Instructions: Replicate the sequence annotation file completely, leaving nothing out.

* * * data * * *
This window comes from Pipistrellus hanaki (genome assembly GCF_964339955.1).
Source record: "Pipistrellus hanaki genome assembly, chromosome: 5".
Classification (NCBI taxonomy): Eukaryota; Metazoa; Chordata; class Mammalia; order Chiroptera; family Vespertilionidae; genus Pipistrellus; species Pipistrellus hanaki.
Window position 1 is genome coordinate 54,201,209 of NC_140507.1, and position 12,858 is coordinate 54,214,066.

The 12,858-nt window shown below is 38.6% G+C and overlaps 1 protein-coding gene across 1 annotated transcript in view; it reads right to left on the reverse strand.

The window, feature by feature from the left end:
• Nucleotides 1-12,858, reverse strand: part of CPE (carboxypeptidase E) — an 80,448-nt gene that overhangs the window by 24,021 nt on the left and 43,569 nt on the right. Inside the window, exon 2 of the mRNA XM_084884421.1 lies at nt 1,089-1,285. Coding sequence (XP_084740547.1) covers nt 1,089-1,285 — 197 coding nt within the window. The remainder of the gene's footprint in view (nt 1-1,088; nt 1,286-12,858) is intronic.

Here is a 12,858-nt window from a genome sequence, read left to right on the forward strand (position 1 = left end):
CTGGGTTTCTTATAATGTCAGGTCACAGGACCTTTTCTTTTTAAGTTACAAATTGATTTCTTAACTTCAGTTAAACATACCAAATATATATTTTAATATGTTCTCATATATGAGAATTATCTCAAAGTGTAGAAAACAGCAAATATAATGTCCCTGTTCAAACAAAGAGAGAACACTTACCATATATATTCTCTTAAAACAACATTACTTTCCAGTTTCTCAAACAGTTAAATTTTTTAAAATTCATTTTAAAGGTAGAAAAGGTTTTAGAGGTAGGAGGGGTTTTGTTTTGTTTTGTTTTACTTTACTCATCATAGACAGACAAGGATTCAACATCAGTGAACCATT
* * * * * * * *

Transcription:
This window comes from Pipistrellus hanaki (genome assembly GCF_964339955.1).
Source record: "Pipistrellus hanaki genome assembly, chromosome: 5".
Classification (NCBI taxonomy): Eukaryota; Metazoa; Chordata; class Mammalia; order Chiroptera; family Vespertilionidae; genus Pipistrellus; species Pipistrellus hanaki.
Window position 1 is genome coordinate 54,201,209 of NC_140507.1, and position 12,858 is coordinate 54,214,066.

The 12,858-nt window shown below is 38.6% G+C and overlaps 1 protein-coding gene across 1 annotated transcript in view; it reads right to left on the reverse strand.

The window, feature by feature from the left end:
• Nucleotides 1-12,858, reverse strand: part of CPE (carboxypeptidase E) — an 80,448-nt gene that overhangs the window by 24,021 nt on the left and 43,569 nt on the right. Inside the window, exon 2 of the mRNA XM_084884421.1 lies at nt 1,089-1,285. Coding sequence (XP_084740547.1) covers nt 1,089-1,285 — 197 coding nt within the window. The remainder of the gene's footprint in view (nt 1-1,088; nt 1,286-12,858) is intronic.

Here is a 12,858-nt window from a genome sequence, read left to right on the forward strand (position 1 = left end):
CTGGGTTTCTTATAATGTCAGGTCACAGGACCTTTTCTTTTTAAGTTACAAATTGATTTCTTAACTTCAGTTAAACATACCAAATATATATTTTAATATGTTCTCATATATGAGAATTATCTCAAAGTGTAGAAAACAGCAAATATAATGTCCCTGTTCAAACAAAGAGAGAACACTTACCATATATATTCTCTTAAAACAACATTACTTTCCAGTTTCTCAAACAGTTAAATTTTTTAAAATTCATTTTAAAGGTAGAAAAGGTTTTAGAGGTAGGAGGGGTTTTGTTTTGTTTTGTTTTACTTTACTCATCATAGACAGACAAGGATTCAACATCAGTGAACCATT